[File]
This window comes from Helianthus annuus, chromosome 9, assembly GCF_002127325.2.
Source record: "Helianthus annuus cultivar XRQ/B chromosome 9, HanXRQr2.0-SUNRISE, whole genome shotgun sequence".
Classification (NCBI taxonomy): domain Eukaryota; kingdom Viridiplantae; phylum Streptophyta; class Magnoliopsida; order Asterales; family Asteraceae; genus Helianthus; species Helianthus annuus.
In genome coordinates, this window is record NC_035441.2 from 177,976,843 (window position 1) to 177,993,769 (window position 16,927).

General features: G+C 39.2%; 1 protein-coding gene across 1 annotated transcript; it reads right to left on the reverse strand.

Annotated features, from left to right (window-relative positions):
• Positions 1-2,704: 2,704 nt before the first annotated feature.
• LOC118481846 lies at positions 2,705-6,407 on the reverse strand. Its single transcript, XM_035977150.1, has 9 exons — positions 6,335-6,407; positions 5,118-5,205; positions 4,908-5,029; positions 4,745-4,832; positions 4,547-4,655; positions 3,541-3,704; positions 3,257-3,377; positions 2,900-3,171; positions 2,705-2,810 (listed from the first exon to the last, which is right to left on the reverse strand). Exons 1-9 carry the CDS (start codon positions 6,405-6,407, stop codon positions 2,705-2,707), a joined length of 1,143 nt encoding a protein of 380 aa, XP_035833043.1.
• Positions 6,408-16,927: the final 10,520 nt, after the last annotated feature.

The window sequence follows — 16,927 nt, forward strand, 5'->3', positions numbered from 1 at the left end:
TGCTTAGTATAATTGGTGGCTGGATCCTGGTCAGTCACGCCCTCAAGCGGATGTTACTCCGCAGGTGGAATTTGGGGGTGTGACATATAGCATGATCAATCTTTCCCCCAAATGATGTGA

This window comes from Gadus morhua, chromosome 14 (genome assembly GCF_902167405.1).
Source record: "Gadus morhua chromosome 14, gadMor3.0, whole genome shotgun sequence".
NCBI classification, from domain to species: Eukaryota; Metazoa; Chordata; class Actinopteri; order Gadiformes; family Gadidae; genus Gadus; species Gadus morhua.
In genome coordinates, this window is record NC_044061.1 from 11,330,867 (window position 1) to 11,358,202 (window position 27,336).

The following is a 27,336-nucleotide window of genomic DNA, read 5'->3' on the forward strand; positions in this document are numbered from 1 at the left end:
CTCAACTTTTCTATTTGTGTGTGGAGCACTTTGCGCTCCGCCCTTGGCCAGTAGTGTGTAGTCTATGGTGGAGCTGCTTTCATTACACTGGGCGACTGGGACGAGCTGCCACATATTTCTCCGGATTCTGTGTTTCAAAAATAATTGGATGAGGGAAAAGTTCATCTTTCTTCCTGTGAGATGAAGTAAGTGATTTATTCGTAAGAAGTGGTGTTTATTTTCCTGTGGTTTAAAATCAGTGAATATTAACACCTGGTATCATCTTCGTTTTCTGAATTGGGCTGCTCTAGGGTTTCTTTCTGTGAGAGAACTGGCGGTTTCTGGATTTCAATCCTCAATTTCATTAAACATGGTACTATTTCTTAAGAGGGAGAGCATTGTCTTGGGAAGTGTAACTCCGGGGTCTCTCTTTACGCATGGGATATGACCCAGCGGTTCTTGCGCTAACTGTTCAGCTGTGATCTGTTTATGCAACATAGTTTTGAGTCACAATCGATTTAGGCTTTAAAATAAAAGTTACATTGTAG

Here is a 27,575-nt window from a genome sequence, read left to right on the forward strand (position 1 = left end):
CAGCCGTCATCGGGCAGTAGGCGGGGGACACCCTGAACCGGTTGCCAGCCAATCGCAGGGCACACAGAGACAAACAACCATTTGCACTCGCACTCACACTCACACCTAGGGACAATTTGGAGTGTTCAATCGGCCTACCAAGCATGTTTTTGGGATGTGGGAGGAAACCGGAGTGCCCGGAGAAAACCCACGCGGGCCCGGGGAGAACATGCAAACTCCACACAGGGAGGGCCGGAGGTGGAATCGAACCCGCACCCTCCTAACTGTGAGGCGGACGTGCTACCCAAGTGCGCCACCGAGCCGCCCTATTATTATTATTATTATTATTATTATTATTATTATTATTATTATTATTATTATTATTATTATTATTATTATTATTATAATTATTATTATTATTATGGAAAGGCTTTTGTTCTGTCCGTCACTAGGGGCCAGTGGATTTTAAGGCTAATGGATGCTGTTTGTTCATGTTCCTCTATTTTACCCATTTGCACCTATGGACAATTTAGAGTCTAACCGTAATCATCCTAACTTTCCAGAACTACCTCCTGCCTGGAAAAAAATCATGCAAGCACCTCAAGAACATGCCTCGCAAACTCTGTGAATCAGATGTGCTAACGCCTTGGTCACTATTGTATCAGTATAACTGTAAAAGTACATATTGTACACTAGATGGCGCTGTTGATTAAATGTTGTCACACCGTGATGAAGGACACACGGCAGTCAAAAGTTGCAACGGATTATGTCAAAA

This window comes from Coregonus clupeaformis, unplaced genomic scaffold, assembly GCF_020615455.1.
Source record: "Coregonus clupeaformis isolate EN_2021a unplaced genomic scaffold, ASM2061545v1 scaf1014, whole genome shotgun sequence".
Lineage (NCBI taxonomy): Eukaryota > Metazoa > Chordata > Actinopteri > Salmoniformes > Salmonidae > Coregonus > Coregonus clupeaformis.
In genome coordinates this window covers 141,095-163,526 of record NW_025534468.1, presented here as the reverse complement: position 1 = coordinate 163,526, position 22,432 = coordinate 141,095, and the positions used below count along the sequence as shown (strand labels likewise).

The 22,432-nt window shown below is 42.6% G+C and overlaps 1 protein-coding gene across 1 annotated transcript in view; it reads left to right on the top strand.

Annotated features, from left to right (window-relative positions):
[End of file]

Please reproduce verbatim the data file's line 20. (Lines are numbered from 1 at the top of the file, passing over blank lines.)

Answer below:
This window comes from Coregonus clupeaformis, unplaced genomic scaffold, assembly GCF_020615455.1.